Today I bring you flowers and a poem. Tulips, above, and also, “Tulips” by A.E. Stallings.
Tomorrow, my students will consider both during notebook time. The tulips pictured above will be present to more fully illuminate the imagery that Stallings calls forth. Except, I want my students to witness more than wordplay and careful poetic craft this time. I want them to notice more than structure and form. I want them to do more than consider their personal impressions of these friendly flowers and to do more than write a few original lines in their presence.
All of these events will occur, but my purpose is larger than the classroom. This intentionality isn’t new for me. The kids have come to expect it.
My hope is for an epiphany that will walk out the door with them…something beyond reading and writing. Lofty? Sure. Impossible? Nope. I want to edge them closer to realizing how much more brilliant the world becomes when we pause to consider not only the words in a poem (though that helps), but also the simplicity of the the beauty that surrounds us everyday. I want them to employ their curiosity as a citizen of a world that is full of natural and created enchantments…to remember what it is like to be struck with wonder in the presence of such gifts.
I kind of think we could all use a little more of that in our lives which is why my phone contains a profusion of pictures of beautiful skies.
I am pretty sure my obsession with the sunset and cloud formations and rainbows and any other gift the sky chooses to bestow has exhausted my family (well, except for my youngest who has joined me in this endeavor). I am not deterred. The moments where I pause and take in this bit of grace extended to anyone willing to look up are moments of pure serenity; they are moments of poetry. And in these moments, there is an exchange that takes place that I am not sure how to put words to–a sort of gratitude, of silent adoration. Accepting this unearned gift, appreciating it, is so far removed from the cliched flowers we have all been instructed to stop and smell.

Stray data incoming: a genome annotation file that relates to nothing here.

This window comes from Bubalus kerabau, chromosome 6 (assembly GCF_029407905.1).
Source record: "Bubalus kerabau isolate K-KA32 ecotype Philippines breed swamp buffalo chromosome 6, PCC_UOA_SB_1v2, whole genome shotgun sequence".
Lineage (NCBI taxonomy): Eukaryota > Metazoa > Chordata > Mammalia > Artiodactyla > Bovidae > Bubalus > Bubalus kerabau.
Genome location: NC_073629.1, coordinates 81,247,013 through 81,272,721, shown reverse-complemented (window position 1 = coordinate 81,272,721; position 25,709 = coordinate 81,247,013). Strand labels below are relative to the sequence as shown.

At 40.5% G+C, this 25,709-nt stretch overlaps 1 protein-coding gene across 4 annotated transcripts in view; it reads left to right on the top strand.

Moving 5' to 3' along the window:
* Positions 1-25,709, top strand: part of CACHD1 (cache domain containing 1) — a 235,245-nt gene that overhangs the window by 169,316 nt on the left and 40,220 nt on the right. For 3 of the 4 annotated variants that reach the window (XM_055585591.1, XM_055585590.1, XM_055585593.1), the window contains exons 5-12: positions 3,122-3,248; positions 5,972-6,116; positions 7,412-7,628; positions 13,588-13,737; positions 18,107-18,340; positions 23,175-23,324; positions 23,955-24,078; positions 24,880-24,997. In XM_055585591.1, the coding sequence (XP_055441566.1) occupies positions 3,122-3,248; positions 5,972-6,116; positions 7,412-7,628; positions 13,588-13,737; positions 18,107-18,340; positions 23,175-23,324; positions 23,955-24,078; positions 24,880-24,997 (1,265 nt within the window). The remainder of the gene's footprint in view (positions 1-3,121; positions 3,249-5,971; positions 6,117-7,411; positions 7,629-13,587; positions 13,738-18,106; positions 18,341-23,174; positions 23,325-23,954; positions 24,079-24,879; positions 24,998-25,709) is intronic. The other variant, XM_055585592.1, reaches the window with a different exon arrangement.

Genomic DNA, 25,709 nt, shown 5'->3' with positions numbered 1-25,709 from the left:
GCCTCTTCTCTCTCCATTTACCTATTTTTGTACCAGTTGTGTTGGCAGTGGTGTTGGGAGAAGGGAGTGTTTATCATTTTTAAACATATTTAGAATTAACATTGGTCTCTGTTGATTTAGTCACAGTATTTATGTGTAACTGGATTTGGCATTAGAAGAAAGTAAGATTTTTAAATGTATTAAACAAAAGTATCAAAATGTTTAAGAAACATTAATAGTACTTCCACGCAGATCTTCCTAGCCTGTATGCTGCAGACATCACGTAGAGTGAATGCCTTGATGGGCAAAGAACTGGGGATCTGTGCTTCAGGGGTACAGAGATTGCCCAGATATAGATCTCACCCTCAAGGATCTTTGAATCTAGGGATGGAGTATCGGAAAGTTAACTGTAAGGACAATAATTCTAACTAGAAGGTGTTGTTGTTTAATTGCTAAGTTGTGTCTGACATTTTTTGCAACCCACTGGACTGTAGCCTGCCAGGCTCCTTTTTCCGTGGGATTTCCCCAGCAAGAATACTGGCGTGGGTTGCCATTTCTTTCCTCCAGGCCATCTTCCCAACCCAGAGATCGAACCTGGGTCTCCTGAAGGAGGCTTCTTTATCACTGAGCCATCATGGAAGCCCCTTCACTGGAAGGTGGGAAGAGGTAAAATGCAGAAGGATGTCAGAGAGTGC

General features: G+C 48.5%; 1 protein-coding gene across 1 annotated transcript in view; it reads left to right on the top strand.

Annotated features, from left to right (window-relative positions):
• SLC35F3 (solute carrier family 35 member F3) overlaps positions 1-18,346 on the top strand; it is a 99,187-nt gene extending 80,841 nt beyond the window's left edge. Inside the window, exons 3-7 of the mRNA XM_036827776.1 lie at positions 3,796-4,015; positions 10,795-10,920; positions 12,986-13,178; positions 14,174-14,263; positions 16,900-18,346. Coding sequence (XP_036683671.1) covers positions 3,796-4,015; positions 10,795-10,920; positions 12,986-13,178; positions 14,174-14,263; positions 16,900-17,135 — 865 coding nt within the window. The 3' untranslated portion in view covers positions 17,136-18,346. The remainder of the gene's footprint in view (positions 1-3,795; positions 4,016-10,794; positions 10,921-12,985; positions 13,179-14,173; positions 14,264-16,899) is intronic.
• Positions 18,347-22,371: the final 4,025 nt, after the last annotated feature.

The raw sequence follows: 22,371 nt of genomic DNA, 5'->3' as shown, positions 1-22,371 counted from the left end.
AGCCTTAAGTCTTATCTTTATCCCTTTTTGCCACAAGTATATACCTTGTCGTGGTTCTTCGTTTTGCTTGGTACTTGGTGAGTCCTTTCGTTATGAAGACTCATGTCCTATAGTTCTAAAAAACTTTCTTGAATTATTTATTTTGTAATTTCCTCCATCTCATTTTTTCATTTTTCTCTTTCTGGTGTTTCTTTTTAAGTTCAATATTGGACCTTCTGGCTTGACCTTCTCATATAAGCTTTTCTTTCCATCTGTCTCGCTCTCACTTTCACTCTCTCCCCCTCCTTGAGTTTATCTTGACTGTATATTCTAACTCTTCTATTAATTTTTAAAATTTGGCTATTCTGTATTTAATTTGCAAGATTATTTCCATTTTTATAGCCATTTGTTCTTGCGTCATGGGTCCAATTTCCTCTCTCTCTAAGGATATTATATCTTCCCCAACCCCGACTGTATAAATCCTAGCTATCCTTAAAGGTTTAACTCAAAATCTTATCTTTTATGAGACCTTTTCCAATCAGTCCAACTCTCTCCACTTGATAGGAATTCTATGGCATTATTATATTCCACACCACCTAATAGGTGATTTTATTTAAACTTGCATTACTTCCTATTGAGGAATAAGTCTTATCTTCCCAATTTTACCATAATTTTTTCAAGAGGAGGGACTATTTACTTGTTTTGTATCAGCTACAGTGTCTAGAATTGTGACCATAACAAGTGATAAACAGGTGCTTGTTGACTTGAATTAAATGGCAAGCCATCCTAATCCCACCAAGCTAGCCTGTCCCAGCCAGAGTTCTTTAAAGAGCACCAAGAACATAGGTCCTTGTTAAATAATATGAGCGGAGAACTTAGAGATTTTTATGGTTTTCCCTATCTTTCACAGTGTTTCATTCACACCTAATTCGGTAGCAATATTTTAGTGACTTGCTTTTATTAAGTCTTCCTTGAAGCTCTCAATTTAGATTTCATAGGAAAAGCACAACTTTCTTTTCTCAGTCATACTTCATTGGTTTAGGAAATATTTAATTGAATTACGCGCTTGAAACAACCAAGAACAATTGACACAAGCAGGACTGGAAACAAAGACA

Look, the world is a busy place and we are killing ourselves to keep up, to do more, to be more. Don’t discount the fact that teenagers feel the same way. It is easy to lose ourselves in the rush; it is easy to lose our balance and our way. Stopping to see the world, to be of the world is grounding and at the same time allows us to transcend the drama of the day, the stress of the season. It is a reminder of all that we were created to be and to become…and sometimes that looks different than the life we are so furiously forming.
So tomorrow, we will pause and take in these beauties; we will enjoy A.E. Stallings’ poetry (always a gift); we will create in response. And maybe, they will walk out ready to do it all over again…on their own, for themselves.
(Day 3 “positivity project”)